Kanazawa is well known for its wide variety of traditional hand made Japanese sweets. Last week I visited the Kanazawa Museum of Wooden Japanese Sweets Molds located on the second floor of Morihachi Honten, a sweets store with a history dating back to 1625. There are over a thousand wooden sweets molds on display, grouped into several time periods starting from Edo and finishing with the Showa period.
I bought this pair of pretty hashi-oki chopstick pillows at a temple market held at Gokokujinja in Rokko, Kobe city on the 4th Sunday of each month. The temple grounds are a lovely setting for a market and the roving musicians add a delightful carnival atmosphere. Continue reading Hashi-oki chopstick pillows: Genji-mon crest
I spent a few days participating in the Japan Writers conference and basking in the glorious autumn sunshine and open blue sky in the charming old castle town of Morioka, Iwate prefecture. (October, 2014). Continue reading Nambu cast iron ware, Morioka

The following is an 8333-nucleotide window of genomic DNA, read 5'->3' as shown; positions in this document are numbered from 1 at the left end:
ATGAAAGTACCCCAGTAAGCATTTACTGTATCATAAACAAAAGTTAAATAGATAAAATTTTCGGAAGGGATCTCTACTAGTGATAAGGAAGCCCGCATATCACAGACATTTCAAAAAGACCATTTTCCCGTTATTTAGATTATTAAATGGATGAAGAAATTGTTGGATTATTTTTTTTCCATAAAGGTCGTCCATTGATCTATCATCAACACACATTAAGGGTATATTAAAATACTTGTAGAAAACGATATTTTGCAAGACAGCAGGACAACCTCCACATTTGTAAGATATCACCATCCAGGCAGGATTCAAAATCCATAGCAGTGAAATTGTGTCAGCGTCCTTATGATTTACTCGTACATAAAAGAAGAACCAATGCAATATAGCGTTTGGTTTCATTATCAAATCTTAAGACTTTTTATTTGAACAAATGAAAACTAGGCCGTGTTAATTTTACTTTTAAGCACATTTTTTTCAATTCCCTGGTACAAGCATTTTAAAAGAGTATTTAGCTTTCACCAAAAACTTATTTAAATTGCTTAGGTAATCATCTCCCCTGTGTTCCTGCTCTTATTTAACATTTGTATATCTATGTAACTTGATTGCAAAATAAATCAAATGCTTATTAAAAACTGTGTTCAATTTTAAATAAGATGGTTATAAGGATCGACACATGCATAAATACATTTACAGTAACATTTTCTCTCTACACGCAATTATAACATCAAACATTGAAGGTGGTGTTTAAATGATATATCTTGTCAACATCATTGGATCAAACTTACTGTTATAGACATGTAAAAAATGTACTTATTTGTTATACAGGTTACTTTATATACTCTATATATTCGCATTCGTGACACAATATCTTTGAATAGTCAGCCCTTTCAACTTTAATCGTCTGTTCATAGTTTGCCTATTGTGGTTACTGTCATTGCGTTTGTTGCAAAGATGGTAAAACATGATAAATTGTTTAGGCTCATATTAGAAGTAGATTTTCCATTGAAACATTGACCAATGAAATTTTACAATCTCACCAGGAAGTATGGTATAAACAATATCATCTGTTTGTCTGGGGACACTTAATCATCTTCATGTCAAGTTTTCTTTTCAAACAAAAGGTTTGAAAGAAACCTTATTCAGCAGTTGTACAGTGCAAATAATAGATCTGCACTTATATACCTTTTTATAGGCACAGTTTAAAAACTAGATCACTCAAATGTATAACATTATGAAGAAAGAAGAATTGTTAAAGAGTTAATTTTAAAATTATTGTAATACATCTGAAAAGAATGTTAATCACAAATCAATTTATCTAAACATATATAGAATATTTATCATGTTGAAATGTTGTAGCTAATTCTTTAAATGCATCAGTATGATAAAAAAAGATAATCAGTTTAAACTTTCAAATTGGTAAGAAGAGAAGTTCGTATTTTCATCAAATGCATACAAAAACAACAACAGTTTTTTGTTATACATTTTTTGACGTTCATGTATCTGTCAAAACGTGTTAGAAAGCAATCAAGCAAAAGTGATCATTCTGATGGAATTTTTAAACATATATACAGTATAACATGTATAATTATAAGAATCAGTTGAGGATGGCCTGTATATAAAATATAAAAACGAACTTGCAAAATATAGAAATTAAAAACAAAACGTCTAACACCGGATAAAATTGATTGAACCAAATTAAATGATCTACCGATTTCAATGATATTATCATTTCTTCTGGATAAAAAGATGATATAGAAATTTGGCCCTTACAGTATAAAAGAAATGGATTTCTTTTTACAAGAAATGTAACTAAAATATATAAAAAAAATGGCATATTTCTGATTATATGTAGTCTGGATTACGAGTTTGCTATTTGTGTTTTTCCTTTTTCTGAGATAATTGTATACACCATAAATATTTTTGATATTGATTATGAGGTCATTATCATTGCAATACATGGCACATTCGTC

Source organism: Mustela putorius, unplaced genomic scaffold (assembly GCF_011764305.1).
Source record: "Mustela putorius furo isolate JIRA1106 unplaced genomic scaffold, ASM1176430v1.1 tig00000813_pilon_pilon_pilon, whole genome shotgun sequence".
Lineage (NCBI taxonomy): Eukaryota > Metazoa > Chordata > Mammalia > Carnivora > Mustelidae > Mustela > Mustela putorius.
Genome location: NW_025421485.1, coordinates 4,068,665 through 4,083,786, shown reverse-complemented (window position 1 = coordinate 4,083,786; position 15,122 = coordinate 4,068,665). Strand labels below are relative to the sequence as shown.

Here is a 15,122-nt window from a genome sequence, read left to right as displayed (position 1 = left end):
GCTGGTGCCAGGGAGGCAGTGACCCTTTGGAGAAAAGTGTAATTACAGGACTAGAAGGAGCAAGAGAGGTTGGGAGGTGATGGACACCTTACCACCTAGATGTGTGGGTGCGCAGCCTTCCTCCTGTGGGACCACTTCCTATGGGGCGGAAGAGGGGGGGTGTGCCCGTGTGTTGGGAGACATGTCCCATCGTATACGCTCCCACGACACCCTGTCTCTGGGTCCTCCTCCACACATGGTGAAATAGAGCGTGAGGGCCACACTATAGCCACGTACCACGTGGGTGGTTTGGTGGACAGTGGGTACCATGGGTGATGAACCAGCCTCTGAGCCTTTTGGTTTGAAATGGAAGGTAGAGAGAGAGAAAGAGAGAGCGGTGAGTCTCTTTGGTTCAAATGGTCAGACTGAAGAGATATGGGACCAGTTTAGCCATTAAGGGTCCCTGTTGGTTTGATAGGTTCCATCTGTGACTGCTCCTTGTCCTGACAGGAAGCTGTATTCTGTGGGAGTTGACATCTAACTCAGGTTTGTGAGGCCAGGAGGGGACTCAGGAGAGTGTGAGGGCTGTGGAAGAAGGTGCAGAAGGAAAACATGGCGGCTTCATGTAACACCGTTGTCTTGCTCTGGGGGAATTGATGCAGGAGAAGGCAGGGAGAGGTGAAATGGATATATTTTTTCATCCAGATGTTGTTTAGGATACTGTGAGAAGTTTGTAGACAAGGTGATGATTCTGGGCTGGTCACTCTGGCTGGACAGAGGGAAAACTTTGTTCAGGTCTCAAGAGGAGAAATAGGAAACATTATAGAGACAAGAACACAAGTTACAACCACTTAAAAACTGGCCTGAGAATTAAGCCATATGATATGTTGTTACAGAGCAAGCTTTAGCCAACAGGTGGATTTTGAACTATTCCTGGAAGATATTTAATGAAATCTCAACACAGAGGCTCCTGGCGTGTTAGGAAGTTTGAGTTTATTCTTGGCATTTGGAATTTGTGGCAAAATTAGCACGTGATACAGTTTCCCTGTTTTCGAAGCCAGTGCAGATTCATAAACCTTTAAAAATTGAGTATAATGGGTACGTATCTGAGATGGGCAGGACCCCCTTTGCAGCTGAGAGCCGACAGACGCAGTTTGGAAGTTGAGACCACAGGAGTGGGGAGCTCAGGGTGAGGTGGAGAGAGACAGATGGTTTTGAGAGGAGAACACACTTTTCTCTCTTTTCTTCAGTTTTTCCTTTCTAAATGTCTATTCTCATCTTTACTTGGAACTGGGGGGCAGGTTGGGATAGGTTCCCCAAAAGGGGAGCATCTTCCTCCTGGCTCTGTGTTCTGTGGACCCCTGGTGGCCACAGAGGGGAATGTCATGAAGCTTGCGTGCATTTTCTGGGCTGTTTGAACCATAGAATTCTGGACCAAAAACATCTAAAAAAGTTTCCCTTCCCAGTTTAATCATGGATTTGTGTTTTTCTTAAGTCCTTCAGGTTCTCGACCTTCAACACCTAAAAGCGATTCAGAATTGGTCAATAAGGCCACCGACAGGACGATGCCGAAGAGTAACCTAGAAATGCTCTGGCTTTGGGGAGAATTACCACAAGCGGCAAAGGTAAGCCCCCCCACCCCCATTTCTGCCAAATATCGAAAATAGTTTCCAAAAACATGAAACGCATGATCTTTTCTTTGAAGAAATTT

Remember when smoking was glamorous? I used to have quite a collection of cigarette holders that I loved to take to parties. Those days have long gone…lamentably…sometimes it would be nice to throw all caution to the wind again and forget about lung cancer and damaging my skin! Anyway, I couldn’t resist buying these two gorgeous ashtrays recently, even if I never get to use them. But I’m wondering how I could re-purpose them…
Japanese ‘furoshiki’ gift wrapping cloths are eco friendly, pretty and an economical way of wrapping gifts. There are many charming designs in silk and cotton, but I have discovered the surprising beauty of vintage nylon furoshiki which were popular in the 1960s and 1970s. Not only are the designs stunning, but they are super lightweight, and very easy to wash and re-use over and over again. I love searching for them at the temple and flea markets. You can find a selection of them for sale in my Etsy store.
Earlier this week I re-visited Kurashiki, my first ‘home’ in Japan. Back in 1987 I lived there for a year while I worked on the JET program as an assistant English teacher. Lots of nice memories as I walked around the Bikan Chiku area… I came across a lovely antique store near Ivy Square and couldn’t resist adding a pair of hand painted Meiji era Imari plates to my blue and white collection. Aren’t they lovely?